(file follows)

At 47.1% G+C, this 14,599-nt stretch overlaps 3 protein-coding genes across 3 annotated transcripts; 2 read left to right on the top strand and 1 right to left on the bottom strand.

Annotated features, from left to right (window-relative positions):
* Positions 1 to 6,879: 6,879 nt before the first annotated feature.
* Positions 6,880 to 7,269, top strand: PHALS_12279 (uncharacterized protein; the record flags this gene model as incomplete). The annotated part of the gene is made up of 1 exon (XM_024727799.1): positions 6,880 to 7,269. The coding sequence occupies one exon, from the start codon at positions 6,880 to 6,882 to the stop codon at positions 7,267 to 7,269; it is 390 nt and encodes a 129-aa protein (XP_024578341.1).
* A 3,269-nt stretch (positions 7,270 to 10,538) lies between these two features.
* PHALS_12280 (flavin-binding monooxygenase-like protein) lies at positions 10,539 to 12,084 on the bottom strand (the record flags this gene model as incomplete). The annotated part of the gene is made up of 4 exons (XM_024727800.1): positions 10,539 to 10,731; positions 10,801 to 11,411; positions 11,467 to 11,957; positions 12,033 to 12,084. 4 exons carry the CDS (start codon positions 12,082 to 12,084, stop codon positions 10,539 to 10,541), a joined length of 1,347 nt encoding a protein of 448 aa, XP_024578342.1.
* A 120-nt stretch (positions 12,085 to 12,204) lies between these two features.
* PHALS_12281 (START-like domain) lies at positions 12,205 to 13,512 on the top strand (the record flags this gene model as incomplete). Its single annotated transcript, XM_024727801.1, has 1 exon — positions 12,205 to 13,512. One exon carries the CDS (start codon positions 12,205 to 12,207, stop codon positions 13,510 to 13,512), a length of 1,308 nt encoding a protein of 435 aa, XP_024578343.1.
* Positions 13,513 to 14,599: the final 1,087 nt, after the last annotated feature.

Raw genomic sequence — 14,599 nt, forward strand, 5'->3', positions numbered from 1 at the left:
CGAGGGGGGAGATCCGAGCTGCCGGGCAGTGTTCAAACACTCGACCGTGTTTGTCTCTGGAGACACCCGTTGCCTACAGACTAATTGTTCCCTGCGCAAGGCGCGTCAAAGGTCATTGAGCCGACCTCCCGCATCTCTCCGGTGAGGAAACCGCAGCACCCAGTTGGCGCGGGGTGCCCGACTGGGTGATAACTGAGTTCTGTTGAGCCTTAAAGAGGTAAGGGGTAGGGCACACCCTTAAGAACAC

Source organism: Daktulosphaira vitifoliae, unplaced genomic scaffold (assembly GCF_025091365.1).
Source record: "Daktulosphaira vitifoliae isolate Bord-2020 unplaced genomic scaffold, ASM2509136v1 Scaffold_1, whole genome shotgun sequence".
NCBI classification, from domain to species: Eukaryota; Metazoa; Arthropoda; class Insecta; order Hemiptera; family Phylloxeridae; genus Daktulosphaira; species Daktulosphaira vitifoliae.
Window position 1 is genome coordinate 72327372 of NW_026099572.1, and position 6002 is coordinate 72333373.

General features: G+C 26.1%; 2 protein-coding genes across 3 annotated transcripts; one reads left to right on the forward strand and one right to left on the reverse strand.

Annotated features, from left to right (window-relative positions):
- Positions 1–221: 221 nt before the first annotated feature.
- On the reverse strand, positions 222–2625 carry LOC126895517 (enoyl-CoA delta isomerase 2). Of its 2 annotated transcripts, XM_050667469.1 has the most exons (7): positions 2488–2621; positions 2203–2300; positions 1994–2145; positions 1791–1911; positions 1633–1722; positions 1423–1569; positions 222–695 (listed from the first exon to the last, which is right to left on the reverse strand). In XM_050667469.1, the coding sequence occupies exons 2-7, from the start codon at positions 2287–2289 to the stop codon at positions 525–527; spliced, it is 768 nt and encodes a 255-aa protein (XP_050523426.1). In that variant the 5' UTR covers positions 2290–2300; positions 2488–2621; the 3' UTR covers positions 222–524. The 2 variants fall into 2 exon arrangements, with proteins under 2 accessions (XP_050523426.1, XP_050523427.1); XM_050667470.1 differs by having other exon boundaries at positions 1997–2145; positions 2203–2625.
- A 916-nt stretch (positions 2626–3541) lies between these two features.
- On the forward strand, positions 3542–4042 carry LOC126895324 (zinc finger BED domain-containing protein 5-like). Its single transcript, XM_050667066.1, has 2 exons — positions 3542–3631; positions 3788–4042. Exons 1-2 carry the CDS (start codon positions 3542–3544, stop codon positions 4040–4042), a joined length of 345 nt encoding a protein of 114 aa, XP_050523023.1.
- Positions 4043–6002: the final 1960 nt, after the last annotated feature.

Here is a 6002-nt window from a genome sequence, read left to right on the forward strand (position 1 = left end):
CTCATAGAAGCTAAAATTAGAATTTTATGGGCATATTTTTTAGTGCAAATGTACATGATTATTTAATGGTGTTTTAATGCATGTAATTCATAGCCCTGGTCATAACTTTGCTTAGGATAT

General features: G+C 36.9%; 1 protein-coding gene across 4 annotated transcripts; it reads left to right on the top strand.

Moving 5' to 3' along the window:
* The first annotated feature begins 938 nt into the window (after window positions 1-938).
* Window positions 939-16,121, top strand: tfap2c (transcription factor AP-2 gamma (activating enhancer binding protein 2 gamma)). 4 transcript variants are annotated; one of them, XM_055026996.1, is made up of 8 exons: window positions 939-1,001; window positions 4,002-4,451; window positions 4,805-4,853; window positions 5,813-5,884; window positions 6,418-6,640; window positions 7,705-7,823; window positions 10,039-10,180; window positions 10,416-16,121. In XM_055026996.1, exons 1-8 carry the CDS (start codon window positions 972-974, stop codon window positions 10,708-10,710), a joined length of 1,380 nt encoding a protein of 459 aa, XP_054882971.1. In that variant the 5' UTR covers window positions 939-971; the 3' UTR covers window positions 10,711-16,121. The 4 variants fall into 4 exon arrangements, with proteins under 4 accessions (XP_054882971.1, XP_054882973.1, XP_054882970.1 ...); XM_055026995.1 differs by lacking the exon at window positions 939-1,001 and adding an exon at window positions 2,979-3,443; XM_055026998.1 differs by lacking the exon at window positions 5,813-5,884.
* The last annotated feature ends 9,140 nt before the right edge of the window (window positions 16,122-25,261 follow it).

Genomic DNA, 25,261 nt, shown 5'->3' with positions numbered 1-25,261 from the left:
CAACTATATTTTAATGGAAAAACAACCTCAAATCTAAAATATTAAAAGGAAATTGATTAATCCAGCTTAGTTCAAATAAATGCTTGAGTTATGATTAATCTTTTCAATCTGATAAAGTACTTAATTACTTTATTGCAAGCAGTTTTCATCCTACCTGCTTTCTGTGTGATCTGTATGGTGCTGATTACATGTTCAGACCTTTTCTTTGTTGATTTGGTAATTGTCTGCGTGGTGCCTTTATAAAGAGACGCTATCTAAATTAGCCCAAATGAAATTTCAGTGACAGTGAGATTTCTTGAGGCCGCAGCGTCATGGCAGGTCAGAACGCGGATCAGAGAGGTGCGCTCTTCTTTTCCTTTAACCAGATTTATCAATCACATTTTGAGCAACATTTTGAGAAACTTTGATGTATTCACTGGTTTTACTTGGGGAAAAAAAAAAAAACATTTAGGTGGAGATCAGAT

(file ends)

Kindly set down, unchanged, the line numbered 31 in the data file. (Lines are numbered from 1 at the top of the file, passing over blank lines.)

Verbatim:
CAACTATATTTTAATGGAAAAACAACCTCAAATCTAAAATATTAAAAGGAAATTGATTAATCCAGCTTAGTTCAAATAAATGCTTGAGTTATGATTAATCTTTTCAATCTGATAAAGTACTTAATTACTTTATTGCAAGCAGTTTTCATCCTACCTGCTTTCTGTGTGATCTGTATGGTGCTGATTACATGTTCAGACCTTTTCTTTGTTGATTTGGTAATTGTCTGCGTGGTGCCTTTATAAAGAGACGCTATCTAAATTAGCCCAAATGAAATTTCAGTGACAGTGAGATTTCTTGAGGCCGCAGCGTCATGGCAGGTCAGAACGCGGATCAGAGAGGTGCGCTCTTCTTTTCCTTTAACCAGATTTATCAATCACATTTTGAGCAACATTTTGAGAAACTTTGATGTATTCACTGGTTTTACTTGGGGAAAAAAAAAAAAACATTTAGGTGGAGATCAGAT